Other examples of how nature uses structure to serve many purposes: Inclusion bodies are compartments that form within cells, usually during certain growth phases or under particular environmental conditions. They are often polyhedral and are usually found in prokaryotic organisms but may also be found in some eukaryotes. Their purpose is generally to store, transport, or sequester material within cells or to sequester certain reactions within the cytoplasm. This isolates the contents from the rest of the cytoplasm and may also regulate any encapsulated reactions. Using icosahedra to divide space and control access is very efficient and seems to be preferred in many contexts where resources are severely limited.

Inclusion bodies may be icosahedral but also assume a wide variety of other forms. They are generally on the order of 50-100 nm in diameter. There are many different types of inclusion bodies. Some interesting examples are carboxysomes, gas vesicles, magnetosomes, and symbiotic virus particles. Carboxysomes are centers for carbon fixation. They are usually filled with the enzyme RuBisCO, which catalyzes the key reaction of the Calvin-Benson-Bassham cycle. The Calvin-Benson-Bassham cycle comprises the dark reactions of photosynthesis.

The truncated icosahedron forms naturally and relatively easily from many biochemical compounds and has numerous features that have proven their usefulness through the evolutionary process of selection. An example of the truncated icosahedral structure in nature is Clathrin, which is a trimeric protein (three identically similar molecules) with a triskelion shape. It spontaneously assembles into pentagonal and hexagonal shapes that combine to form spherical polyhedra. It generally forms vesicles that engulf extracellular material in the process of bringing substances into the interior of the cell at the cell surface. When triskelia assemble together in solution, they can interact with enough flexibility to form 6-sided rings (hexagons) that yield a flat lattice, or 5-sided rings (pentagons) that are necessary for curved lattice formation. When many triskelions connect, they can form a basket-like structure. To enclose a vesicle, exactly 12 pentagons must be present in the lattice. They will bind to other membrane-attached triskelia to form a rounded lattice of hexagons and pentagons, reminiscent of the panels on a soccer ball that pulls the membrane into a bud. By constructing different combinations of 5-sided and 6-sided rings, vesicles of different sizes may assemble.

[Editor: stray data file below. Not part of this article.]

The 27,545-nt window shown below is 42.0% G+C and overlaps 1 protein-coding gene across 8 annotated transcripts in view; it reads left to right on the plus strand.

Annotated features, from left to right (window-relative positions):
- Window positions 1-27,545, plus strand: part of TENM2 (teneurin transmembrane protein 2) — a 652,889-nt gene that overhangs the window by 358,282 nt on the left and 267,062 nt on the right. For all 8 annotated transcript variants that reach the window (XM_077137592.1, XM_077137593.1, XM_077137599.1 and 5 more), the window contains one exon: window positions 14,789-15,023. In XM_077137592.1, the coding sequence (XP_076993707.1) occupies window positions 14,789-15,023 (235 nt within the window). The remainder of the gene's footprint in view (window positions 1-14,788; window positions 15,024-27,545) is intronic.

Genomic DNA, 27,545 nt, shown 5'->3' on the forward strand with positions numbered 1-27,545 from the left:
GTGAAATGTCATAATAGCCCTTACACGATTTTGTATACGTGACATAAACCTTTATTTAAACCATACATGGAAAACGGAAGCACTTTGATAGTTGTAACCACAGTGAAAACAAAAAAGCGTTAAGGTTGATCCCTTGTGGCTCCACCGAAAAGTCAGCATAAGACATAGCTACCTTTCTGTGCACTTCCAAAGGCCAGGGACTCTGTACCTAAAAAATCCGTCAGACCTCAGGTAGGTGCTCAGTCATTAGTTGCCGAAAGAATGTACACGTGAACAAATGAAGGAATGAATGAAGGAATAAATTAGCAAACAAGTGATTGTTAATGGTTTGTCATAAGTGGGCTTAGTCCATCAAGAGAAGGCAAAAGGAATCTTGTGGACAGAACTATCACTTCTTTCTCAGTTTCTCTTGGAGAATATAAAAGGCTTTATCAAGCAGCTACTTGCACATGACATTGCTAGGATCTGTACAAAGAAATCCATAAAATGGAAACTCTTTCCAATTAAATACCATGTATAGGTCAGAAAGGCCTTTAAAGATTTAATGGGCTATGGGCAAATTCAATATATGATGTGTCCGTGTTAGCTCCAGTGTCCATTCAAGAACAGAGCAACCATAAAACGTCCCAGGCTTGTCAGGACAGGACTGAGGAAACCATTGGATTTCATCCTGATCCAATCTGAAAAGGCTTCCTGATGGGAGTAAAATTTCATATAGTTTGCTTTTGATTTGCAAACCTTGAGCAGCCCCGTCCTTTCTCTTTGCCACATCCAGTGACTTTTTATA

We can now take natures geometry, scale it, use suitable materials and create nearly limitless applications of yet unforeseen utility. That is where C6XTY’s lattice is the elegant ‘almost universal fabric’ based on Buckminster Fuller’s observation that compression can be thought of as ‘islands’ in a sea of tension. Tension and compression can be arranged in a uniform lattices [Snelson, Fuller, Lanahan].

Tension and compression- the yin and yang of structure are inseparable. While they can be thought of as being in opposition to one another, they can also be tamed into a harmonious relationship. That is accomplished through triangulation. Compression is triangulated in tension. That is the key, because stable structures are triangulated. This arrangement of tension and compression results in a uniform lattice that can be optimized for the specific application.